Discover more about the Sanitary Secrets Exhibition on Good Design Australia. 

Best in classroom in a box 

Swinburne researcher Fabian Schneider and Dr Gregory Quinn (formerly Swinburne) took out gold in the Product (Medical and Scientific) category for Grasp IT and also won an award in the Engineering category. 

Grasp IT is a STEM classroom in a box.

Grasp IT is a concept that embodies Swinburne’s own ethos of learning by doing. By combining touch, active play and digital augmentation into one handy device, it’s a STEM learning game-changer. 

Digital augmentation makes the invisible visible. Force and electric current are projected in real-time response to how the user is manipulating the structure.

The result is a revolutionary learning tool that makes learning in science and engineering more effective, accessible and fun.

Learn more about Grasp IT on Good Design Australia. 

Milkdrop engineers comfy breasts for women the world over 

Can an engineer engineer comfier breasts? When it comes to expressing milk, the answer is: yes.

Swinburne 2019 Venture Cup winner and 2020 Accelerator Program participant Milkdrop has taken out a Good Design award under the Product (Medical and Scientific) category. 

Founder Alexandra Sinickas came up with the idea for Milkdrop after her own uncomfortable experience expressing milk for her daughter. As an engineer, she knew there had to be a better solution.

Working with Swinburne Design Technical Officer Ravi Bessabava and Architecture’s ProtoLAB and Lecturer in Architectural Engineering, Daniel Prohasky, the team (which included Alexandra’s medical doctor husband) created a prototype of the breast pump cushion, designed on the physiology of a baby suckling. The outcome was the Milkdrop Breast Pump Cushion – a soft silicone cushion that can be attached to existing breast pump heads.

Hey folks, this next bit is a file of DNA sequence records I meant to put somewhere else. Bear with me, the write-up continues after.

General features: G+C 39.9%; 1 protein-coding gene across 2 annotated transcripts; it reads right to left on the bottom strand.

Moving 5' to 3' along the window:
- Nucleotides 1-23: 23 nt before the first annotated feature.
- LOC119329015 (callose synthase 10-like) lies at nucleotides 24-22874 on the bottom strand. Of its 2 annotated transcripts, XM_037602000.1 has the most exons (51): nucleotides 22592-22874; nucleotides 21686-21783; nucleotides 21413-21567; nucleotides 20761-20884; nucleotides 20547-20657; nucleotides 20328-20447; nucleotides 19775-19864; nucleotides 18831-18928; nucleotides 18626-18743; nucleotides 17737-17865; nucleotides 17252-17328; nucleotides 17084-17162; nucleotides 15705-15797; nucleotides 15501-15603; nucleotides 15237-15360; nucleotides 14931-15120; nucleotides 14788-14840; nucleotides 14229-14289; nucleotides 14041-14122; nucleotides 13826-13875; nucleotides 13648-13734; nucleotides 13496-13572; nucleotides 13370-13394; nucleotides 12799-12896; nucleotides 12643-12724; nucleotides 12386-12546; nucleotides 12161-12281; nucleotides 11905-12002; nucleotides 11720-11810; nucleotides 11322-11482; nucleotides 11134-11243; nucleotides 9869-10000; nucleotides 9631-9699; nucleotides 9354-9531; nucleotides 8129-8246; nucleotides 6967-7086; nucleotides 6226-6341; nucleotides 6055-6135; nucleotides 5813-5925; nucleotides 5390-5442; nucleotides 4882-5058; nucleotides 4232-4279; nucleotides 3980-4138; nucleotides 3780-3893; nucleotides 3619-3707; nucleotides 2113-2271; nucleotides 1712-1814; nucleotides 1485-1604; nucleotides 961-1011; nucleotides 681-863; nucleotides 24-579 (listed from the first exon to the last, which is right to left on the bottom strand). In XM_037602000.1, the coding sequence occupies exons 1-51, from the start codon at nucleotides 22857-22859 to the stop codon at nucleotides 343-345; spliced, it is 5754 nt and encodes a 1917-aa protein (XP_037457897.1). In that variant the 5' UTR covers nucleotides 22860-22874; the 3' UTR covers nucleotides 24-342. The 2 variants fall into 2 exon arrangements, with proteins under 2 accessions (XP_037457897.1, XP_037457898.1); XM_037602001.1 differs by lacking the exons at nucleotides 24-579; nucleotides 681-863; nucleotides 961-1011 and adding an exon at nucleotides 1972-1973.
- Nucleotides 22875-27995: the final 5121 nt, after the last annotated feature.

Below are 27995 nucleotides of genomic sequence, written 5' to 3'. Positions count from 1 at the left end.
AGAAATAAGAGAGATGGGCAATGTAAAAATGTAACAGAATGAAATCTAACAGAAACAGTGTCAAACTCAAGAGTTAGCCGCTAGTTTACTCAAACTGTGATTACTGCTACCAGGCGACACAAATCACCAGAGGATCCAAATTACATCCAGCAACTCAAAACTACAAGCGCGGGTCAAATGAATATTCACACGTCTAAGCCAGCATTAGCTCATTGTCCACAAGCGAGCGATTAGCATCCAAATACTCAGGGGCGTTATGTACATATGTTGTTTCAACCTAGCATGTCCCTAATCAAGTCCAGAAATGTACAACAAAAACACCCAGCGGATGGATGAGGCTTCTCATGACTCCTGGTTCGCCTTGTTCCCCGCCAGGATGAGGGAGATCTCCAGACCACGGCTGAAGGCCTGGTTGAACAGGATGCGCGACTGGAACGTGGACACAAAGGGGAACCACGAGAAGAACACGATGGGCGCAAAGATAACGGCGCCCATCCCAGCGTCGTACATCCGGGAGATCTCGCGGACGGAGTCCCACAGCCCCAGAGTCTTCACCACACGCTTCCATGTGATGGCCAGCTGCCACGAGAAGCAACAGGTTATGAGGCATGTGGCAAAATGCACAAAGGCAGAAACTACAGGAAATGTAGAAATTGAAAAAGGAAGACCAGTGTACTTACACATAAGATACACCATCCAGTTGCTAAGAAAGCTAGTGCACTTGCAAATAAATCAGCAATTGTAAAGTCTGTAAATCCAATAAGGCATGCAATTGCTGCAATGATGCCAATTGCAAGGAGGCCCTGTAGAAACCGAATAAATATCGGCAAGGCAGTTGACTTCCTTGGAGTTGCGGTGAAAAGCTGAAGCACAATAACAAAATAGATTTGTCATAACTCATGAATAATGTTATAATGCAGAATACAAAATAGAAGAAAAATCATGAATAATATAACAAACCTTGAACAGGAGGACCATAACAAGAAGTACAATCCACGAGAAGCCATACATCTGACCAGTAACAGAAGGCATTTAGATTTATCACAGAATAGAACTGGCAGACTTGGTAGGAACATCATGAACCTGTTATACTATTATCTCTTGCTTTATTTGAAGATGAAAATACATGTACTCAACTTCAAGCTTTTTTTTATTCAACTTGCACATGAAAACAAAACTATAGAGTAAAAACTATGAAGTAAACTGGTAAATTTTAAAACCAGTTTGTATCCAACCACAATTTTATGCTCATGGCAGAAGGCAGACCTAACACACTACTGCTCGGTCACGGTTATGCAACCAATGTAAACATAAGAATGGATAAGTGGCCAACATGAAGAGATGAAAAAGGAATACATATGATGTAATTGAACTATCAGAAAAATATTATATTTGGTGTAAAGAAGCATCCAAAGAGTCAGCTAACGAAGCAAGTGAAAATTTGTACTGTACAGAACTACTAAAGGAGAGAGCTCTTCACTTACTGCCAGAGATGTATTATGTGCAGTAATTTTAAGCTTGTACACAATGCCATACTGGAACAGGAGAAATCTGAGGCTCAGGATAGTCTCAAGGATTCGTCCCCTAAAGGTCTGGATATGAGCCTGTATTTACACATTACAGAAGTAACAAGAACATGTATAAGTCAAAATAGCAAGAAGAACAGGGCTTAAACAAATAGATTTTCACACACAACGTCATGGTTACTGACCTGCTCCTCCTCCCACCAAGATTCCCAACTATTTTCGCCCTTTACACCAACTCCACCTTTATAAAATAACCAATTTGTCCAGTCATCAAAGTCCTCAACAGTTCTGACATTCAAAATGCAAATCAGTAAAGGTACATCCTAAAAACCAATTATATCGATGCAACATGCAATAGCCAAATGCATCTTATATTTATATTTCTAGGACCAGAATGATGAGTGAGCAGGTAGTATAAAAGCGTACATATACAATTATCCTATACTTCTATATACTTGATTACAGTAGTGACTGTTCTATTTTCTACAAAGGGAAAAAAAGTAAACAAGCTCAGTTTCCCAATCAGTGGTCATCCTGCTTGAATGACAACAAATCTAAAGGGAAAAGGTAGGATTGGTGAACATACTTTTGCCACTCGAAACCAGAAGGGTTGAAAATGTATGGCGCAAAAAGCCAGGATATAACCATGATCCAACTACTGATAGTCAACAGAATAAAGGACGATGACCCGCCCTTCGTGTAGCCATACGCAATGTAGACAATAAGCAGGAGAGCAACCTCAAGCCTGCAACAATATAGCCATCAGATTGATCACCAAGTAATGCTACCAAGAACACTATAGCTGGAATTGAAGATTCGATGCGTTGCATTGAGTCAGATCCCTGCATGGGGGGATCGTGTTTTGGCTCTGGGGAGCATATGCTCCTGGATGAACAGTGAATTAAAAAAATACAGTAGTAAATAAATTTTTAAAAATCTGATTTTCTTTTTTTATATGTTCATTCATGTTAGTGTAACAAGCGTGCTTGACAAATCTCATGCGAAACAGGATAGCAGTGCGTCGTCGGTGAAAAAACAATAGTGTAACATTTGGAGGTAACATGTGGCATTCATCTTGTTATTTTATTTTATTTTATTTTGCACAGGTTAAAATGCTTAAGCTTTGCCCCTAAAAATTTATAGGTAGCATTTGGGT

Find out more about Milkdrop Breast Pump Cushion on Good Design Australia.  

Next gen products to empower people with Autism Spectrum Disorder

Globally, one in every 59 people is diagnosed with Autism Spectrum Disorder (ASD). People with ASD may experience a limited capacity for self-regulation and this can restrict their participation in important parts of life, such as employment, education and recreation. E.Cue, which aims to change that, has recently won a Good Design Award in the Next Gen Product category.

The product has many sensory features, like a tactile surface for sensory soothing, all designed to reflect the needs of the user.

Designed by Swinburne product design engineering graduate Chloe Leigh-Smith, E.Cue is a smart device that provides continuous monitoring and detects and alerts users to changes in their emotional state. Changes are detected through embedded biofeedback sensors. After it detects a change, an interfacing app supports the individual to manage these changes through the technique of self-regulation.

Discover more about E.Cue on Good Design Awards.